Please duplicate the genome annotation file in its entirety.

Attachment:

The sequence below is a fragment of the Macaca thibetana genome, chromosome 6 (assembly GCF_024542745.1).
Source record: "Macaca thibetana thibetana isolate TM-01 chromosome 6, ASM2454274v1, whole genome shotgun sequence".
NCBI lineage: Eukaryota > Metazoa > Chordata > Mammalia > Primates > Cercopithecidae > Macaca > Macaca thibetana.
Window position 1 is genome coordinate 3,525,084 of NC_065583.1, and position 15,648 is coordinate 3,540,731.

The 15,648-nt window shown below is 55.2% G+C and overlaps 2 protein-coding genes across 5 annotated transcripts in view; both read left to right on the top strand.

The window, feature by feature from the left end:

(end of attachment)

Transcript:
The sequence below is a fragment of the Macaca thibetana genome, chromosome 6 (assembly GCF_024542745.1).
Source record: "Macaca thibetana thibetana isolate TM-01 chromosome 6, ASM2454274v1, whole genome shotgun sequence".
NCBI lineage: Eukaryota > Metazoa > Chordata > Mammalia > Primates > Cercopithecidae > Macaca > Macaca thibetana.
Window position 1 is genome coordinate 3,525,084 of NC_065583.1, and position 15,648 is coordinate 3,540,731.

The 15,648-nt window shown below is 55.2% G+C and overlaps 2 protein-coding genes across 5 annotated transcripts in view; both read left to right on the top strand.

The window, feature by feature from the left end: